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The European Medicines Agency (EMA) has accepted US-based drugmaker Amgen’s marketing authorisation application (MAA) for Kyprolis (carfilzomib) for Injection to treat patients with relapsed multiple myeloma who have received at least one prior therapy.

Kyprolis is a proteasome inhibitor developed to treat multiple myeloma. It is a product of Onyx Pharmaceuticals , a subsidiary of Amgen.

Onyx Pharmaceuticals president Pablo Cagnoni said: "Achieving deep and durable responses for patients with relapsed multiple myeloma is critical towards extending the time they live without their disease progressing.

"We look forward to working with European regulators to potentially make this important medication available."

"Achieving deep and durable responses for patients with relapsed multiple myeloma is critical towards extending the time they live without their disease progressing."

The MAA comprises data from the Phase III Carfilzomib, Lenalidomide, and DexamethaSone versus Lenalidomide and Dexamethasone for the treatment of Patients with Relapsed Multiple Myeloma (ASPIRE) trial, in addition to other relevant data.

Earlier, Kyprolis obtained orphan drug designation by the EMA in the European Union (EU). It also received approval in Argentina, Israel and Mexico.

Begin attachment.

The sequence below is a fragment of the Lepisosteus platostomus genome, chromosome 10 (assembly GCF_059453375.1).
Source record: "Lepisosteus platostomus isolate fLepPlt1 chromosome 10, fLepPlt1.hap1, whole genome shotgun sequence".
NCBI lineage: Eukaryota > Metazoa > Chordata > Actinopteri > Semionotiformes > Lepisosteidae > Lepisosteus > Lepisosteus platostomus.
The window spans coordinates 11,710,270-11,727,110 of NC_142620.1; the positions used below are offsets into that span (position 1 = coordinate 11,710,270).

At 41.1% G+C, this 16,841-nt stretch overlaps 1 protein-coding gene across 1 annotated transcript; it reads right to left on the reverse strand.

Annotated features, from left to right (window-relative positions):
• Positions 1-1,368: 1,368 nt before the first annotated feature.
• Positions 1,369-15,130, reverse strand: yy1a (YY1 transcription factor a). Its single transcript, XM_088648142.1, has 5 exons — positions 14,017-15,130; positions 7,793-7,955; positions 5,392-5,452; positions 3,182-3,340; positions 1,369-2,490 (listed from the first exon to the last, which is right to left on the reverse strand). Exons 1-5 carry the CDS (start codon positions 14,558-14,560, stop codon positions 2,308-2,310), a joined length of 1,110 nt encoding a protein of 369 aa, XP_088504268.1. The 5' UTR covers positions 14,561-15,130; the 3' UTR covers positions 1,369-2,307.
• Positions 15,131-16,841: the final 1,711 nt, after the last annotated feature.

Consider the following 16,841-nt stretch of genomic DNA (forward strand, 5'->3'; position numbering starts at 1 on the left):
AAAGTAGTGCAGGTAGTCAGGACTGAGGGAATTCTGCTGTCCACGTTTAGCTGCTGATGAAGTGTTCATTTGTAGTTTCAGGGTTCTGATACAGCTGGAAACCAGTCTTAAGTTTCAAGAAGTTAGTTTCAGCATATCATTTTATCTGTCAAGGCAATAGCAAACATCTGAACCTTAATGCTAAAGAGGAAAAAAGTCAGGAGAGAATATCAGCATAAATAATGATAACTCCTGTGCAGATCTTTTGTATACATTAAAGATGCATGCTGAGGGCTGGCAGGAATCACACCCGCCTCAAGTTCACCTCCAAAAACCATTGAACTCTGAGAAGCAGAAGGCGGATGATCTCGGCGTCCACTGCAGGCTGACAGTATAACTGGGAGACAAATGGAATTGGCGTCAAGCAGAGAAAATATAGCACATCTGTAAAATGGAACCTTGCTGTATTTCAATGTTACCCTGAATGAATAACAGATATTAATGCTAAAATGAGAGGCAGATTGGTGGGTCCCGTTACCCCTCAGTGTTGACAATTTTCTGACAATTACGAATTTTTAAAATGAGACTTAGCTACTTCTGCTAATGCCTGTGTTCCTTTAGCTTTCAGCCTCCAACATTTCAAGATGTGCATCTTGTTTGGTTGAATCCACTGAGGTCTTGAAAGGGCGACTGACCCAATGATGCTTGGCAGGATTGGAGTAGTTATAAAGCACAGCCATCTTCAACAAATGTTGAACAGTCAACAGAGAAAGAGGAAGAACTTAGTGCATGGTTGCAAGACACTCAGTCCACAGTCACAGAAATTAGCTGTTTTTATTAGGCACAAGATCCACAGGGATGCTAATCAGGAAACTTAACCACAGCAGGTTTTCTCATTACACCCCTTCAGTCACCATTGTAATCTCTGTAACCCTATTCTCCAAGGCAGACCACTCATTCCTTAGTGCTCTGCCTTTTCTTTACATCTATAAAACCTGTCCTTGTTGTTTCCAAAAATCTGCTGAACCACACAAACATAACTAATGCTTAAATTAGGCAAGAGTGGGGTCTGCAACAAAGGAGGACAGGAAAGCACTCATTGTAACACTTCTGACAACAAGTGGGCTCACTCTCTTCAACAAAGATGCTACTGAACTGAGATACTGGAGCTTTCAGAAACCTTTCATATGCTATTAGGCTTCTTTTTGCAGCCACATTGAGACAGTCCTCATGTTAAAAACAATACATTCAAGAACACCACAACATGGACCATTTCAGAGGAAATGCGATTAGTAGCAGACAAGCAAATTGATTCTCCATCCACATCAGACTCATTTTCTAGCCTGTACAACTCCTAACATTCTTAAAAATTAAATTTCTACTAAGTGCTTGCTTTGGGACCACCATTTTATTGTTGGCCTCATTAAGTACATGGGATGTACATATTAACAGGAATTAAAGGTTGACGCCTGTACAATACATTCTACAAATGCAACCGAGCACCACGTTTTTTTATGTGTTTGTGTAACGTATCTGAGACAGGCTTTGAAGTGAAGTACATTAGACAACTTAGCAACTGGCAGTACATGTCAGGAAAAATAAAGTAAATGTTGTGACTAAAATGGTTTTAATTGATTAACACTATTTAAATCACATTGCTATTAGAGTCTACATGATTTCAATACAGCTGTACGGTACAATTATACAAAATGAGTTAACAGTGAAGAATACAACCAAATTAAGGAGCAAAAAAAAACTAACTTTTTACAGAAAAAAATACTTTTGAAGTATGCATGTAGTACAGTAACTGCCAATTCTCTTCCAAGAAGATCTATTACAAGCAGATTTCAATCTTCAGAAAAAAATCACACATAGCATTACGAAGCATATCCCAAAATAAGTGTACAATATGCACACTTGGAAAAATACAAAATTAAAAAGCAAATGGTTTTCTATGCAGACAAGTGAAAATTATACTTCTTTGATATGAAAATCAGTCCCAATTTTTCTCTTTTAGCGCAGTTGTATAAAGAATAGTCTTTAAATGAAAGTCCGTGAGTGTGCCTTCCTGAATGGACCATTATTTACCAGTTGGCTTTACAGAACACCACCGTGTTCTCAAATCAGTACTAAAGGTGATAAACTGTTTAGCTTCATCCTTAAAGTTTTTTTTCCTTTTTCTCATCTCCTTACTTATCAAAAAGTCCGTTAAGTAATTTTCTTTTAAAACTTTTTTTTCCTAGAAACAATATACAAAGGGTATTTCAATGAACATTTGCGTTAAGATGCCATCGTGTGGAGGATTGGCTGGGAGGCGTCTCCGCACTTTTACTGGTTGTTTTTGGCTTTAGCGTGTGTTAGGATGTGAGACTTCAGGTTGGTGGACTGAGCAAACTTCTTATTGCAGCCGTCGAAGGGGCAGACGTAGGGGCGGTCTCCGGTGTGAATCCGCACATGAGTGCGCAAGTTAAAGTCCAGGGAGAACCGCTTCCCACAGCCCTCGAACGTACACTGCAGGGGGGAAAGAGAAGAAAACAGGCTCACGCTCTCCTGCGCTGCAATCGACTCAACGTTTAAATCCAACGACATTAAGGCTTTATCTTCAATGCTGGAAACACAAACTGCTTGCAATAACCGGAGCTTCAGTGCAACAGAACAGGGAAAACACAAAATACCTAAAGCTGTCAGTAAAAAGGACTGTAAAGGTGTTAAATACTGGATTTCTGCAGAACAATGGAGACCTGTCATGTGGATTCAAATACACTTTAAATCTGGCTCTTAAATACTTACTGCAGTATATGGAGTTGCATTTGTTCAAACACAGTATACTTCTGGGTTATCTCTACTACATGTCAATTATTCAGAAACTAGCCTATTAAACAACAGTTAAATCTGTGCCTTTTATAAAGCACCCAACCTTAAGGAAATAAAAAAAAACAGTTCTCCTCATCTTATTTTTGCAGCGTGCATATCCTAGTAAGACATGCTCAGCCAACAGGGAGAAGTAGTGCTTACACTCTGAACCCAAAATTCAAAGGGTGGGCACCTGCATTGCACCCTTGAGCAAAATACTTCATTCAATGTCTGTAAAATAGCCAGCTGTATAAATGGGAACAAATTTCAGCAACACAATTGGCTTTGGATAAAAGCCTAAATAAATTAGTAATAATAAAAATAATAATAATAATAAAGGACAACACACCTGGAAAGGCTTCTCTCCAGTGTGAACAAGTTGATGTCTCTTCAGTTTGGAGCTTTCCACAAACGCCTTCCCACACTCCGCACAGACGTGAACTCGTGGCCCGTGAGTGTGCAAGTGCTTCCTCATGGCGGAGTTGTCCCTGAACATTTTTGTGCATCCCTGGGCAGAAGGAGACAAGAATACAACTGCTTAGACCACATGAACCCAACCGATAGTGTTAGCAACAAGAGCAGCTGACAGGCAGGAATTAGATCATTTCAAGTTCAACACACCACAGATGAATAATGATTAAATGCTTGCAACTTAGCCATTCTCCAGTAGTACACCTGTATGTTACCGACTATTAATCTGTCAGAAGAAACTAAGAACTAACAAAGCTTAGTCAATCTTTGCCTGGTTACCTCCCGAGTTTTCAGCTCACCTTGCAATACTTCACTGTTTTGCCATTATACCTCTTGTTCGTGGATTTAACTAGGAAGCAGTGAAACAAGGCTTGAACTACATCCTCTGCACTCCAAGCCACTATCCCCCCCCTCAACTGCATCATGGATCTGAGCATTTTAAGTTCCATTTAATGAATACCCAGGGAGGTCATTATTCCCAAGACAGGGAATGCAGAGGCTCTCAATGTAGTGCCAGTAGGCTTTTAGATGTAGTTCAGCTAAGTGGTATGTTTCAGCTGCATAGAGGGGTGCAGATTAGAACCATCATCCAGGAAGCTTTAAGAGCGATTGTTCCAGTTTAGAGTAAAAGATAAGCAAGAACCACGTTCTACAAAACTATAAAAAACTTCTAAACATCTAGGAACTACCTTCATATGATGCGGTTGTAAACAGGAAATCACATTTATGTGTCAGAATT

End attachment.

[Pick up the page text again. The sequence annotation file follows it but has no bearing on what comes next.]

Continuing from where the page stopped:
Kyprolis received accelerated approval from the US Food and Drug Administration (FDA) to treat patients with multiple myeloma who have received at least two prior therapies, including bortezomib and an immunomodulatory agent (IMiD).

The randomised Phass III ASPIRE trial assessed Kyprolis in combination with lenalidomide and low-dose dexamethasone, against lenalidomide and low-dose dexamethasone alone, in patients with relapsed multiple myeloma following treatment with one to three prior regimens.

The study randomised 792 patients at sites in North America, Europe and Israel. Its primary endpoint was progression-free survival and secondary endpoints included overall survival, overall response rate, duration of response, disease control rate, health-related quality of life and safety.


Image: One of the many buildings at Amgen headquarters in Thousand Oaks, California. Photo: courtesy of Coolcaesar.